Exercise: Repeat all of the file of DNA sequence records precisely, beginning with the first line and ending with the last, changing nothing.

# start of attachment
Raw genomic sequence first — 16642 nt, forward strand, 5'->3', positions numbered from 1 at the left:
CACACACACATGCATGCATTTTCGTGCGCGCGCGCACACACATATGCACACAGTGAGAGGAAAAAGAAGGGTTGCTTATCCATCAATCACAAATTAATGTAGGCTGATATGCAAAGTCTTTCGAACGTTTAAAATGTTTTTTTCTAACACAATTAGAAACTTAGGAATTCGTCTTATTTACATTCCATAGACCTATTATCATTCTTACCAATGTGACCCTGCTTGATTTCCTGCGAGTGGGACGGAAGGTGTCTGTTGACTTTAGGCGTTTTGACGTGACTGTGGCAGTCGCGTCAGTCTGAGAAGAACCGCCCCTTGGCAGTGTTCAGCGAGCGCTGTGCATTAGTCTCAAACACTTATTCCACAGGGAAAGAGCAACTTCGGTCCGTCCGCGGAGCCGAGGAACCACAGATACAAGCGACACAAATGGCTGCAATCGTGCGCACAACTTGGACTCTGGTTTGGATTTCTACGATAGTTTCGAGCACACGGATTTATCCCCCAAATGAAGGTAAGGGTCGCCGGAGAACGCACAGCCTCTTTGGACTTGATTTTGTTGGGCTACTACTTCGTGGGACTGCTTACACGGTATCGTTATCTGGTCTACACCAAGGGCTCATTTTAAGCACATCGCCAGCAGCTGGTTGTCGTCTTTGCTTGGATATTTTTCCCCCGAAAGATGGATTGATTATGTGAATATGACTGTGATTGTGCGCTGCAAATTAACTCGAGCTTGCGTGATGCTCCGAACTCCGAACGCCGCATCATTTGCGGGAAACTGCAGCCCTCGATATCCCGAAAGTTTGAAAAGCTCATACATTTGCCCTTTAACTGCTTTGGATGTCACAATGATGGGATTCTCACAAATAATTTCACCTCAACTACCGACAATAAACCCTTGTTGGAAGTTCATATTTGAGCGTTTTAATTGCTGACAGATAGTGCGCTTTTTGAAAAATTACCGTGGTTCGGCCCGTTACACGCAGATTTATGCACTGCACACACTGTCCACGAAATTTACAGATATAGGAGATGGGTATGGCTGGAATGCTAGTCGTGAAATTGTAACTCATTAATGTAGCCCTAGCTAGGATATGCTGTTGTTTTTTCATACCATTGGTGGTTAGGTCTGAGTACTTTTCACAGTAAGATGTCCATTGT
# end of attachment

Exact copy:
Raw genomic sequence first — 16642 nt, forward strand, 5'->3', positions numbered from 1 at the left:
CACACACACATGCATGCATTTTCGTGCGCGCGCGCACACACATATGCACACAGTGAGAGGAAAAAGAAGGGTTGCTTATCCATCAATCACAAATTAATGTAGGCTGATATGCAAAGTCTTTCGAACGTTTAAAATGTTTTTTTCTAACACAATTAGAAACTTAGGAATTCGTCTTATTTACATTCCATAGACCTATTATCATTCTTACCAATGTGACCCTGCTTGATTTCCTGCGAGTGGGACGGAAGGTGTCTGTTGACTTTAGGCGTTTTGACGTGACTGTGGCAGTCGCGTCAGTCTGAGAAGAACCGCCCCTTGGCAGTGTTCAGCGAGCGCTGTGCATTAGTCTCAAACACTTATTCCACAGGGAAAGAGCAACTTCGGTCCGTCCGCGGAGCCGAGGAACCACAGATACAAGCGACACAAATGGCTGCAATCGTGCGCACAACTTGGACTCTGGTTTGGATTTCTACGATAGTTTCGAGCACACGGATTTATCCCCCAAATGAAGGTAAGGGTCGCCGGAGAACGCACAGCCTCTTTGGACTTGATTTTGTTGGGCTACTACTTCGTGGGACTGCTTACACGGTATCGTTATCTGGTCTACACCAAGGGCTCATTTTAAGCACATCGCCAGCAGCTGGTTGTCGTCTTTGCTTGGATATTTTTCCCCCGAAAGATGGATTGATTATGTGAATATGACTGTGATTGTGCGCTGCAAATTAACTCGAGCTTGCGTGATGCTCCGAACTCCGAACGCCGCATCATTTGCGGGAAACTGCAGCCCTCGATATCCCGAAAGTTTGAAAAGCTCATACATTTGCCCTTTAACTGCTTTGGATGTCACAATGATGGGATTCTCACAAATAATTTCACCTCAACTACCGACAATAAACCCTTGTTGGAAGTTCATATTTGAGCGTTTTAATTGCTGACAGATAGTGCGCTTTTTGAAAAATTACCGTGGTTCGGCCCGTTACACGCAGATTTATGCACTGCACACACTGTCCACGAAATTTACAGATATAGGAGATGGGTATGGCTGGAATGCTAGTCGTGAAATTGTAACTCATTAATGTAGCCCTAGCTAGGATATGCTGTTGTTTTTTCATACCATTGGTGGTTAGGTCTGAGTACTTTTCACAGTAAGATGTCCATTGT